Part of the problems that Franciosa and Nettleton are facing is that he really didn't love her when he married the richest girl in town, but was looking for a leg up economically and socially. He's made a bad bargain, now having to be under foot and dominated by Nettleton's parents, John McGiver and Mabel Albertson. Turns out though that McGiver made the same kind of bargain back in the day.

I can't forget a very adroit performance by Jack Albertson as a philosophical police sergeant when the whole kit and kaboodle of the cast winds up in front of him on Christmas Day. If they didn't make his Christmas merry, they sure made it interesting. I think Tennessee Williams borrowed from Garson Kanin in My Favorite Wife drawing from Granville Bates's performance as a judge.

Period Of Adjustment is not one of Tennessee Williams better works, but there's still enough of his ideas in the play to satisfy his admirers, even if they are served on the funny side.

Reviewed by TheLittleSongbird7 / 10

It's a not so wonderful life

Hold Tennessee Williams in very high regard indeed, and although his plays work better performed as filmed productions or television films that doesn't mean that they don't translate well to film. Even when toned down thematically there are good to great film adaptations, 'A Streetcar Named Desire' being the best. Come to think of it, 'Summer and Smoke' is one of the few to not do much for me and that was still watchable because of the incredible lead performance.

'Period of Adjustment' is not one of the best Tennessee Williams film adaptations and may not have the complex characterisations or as mature themes as others. It is a very easy and likeable watch though and is a good adaptation of a lesser known play that is actually one of Williams' most accessible, that it is also one of his most light-hearted for many will work in its favour. The film manages this light-heartedness as well while avoiding over-syruping and still taking the content seriously enough.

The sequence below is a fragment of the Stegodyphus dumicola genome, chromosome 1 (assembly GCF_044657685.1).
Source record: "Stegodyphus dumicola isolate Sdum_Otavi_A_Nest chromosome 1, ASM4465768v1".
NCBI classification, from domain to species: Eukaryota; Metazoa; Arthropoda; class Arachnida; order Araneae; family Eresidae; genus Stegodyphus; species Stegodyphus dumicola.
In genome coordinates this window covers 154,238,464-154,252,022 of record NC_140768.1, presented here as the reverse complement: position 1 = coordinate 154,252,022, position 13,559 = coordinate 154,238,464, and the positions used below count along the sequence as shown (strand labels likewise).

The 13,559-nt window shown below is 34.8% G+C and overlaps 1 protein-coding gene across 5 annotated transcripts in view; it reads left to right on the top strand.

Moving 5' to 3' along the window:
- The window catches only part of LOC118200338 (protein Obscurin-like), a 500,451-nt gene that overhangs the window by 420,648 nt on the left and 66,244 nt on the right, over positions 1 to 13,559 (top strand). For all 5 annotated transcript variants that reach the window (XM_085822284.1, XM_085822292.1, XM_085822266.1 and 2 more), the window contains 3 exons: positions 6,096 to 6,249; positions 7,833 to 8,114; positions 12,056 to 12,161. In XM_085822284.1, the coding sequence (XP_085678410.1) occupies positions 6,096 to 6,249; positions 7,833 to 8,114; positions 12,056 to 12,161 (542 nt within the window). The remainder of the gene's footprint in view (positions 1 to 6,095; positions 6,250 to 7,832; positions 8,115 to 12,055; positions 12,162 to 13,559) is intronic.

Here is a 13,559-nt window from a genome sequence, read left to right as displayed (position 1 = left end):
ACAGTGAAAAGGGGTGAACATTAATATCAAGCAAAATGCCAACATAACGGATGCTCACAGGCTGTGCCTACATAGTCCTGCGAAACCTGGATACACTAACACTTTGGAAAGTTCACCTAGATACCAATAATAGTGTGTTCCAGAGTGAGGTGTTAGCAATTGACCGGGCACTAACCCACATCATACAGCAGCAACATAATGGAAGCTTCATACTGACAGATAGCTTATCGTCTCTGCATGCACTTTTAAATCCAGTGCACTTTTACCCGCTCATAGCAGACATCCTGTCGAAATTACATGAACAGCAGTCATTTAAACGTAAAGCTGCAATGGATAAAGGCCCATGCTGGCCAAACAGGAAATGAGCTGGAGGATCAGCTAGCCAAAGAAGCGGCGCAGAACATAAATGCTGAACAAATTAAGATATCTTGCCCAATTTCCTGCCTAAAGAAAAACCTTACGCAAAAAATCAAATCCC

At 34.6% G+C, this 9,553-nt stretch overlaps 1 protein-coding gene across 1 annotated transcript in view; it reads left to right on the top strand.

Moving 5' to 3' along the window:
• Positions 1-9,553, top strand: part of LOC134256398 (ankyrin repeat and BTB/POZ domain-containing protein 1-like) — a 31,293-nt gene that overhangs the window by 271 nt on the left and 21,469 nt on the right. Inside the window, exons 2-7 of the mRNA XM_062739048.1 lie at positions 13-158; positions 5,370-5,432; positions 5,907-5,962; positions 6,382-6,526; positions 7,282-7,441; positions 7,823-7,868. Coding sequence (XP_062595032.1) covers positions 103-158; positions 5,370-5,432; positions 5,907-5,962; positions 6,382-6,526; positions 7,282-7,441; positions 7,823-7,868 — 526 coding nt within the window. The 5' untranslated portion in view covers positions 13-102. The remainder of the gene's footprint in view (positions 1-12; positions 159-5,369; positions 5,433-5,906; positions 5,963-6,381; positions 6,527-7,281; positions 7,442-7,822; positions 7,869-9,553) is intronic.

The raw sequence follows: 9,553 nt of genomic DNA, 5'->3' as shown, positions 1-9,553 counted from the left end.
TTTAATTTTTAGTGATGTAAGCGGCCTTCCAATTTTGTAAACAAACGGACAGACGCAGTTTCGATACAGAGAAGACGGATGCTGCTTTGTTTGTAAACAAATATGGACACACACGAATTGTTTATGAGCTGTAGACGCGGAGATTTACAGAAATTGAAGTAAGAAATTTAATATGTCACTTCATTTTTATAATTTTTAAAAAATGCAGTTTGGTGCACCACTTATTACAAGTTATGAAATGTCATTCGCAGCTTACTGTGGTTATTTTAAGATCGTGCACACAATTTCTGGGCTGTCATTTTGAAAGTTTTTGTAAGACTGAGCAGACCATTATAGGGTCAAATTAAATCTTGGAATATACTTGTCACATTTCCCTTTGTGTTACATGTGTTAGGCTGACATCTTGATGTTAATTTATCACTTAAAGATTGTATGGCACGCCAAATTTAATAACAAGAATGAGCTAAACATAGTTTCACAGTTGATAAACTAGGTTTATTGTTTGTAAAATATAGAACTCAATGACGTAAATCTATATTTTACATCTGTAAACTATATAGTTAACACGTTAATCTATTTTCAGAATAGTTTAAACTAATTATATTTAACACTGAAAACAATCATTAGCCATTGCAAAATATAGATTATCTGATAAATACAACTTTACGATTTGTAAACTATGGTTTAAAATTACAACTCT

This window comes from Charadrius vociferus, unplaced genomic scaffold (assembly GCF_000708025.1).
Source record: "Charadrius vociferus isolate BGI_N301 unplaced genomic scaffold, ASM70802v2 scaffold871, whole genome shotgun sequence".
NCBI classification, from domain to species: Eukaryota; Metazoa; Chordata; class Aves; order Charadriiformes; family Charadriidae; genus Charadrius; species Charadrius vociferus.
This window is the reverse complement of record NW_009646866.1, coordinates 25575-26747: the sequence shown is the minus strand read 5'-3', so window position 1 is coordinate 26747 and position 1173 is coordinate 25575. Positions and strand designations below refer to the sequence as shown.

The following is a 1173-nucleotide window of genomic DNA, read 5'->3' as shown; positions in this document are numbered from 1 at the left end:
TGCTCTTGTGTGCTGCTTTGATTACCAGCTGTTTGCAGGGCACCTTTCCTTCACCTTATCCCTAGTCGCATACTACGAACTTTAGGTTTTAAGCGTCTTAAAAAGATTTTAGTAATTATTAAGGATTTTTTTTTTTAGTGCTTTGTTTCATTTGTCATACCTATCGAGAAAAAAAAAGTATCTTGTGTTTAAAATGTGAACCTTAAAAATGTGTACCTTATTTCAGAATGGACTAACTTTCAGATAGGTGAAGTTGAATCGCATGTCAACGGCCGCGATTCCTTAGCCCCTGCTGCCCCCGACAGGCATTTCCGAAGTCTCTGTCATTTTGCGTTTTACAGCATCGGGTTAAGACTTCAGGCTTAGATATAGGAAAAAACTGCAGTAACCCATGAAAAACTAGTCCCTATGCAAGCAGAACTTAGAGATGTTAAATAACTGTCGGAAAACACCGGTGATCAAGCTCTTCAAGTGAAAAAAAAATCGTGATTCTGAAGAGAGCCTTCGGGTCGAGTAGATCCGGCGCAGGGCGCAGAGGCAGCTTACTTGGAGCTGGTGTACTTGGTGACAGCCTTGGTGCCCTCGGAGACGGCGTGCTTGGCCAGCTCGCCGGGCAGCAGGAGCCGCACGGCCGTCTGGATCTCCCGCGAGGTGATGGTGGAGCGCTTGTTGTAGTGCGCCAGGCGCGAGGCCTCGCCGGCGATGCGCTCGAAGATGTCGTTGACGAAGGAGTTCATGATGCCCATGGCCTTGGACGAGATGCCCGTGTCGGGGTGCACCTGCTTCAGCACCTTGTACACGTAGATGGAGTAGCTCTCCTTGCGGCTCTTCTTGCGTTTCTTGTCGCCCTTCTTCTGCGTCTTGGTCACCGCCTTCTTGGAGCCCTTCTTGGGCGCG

It's not perfect. The message could have been delivered with more subtlety, one of the biggest traps often fallen into with messages in film is heavy-handedness which is the case here.

Williams' work can be very melodramatic, 'Period of Adjustment' is no exception and for a play as comparitively light-hearted compared to other work of his as this the melodrama here can get over-heated. George Roy Hill did go on to do better with 'Butch Cassidy and the Sundance Kid' and 'The Sting', he was an inexperienced director at this point and it can show in some awkward shifts here and there (mostly though all things considered he does pretty well).

However, 'Period of Adjustment' looks great. Especially the photography, which is positively luminous and really enhances the sumptuous production design. The music suits the tone, without too much syrup or bombast. Williams' writing really shines through, it's funny, it's touching and it has the right amount of intensity. The story manages comedy and drama well individually, with the comedy well timed and rarely less than amusing and the drama poignant but never dreary, and balances them with coherence and without imbalance.

A big part of 'Period of Adjustment's' appeal is the cast. A cast against type, her more homely look very different from her usual glamorous image, Lois Nettleton is absolutely sublime and gives to me the film's best performance in a difficult role. Anthony Franciosa is excellent too in a role that actually does him justice, and Jim Hutton does bring charm and adept timing to a character that is very different to Hutton himself, a likeable actor playing an unlikeable character but one one doesn't completely hate. Jane Fonda is the biggest surprise though, am not a fan of her usually but her sparkling performance here is one of her better ones.

Summing up, there are better Tennessee Williams film adaptations but this does justice to an undervalued play. 7/10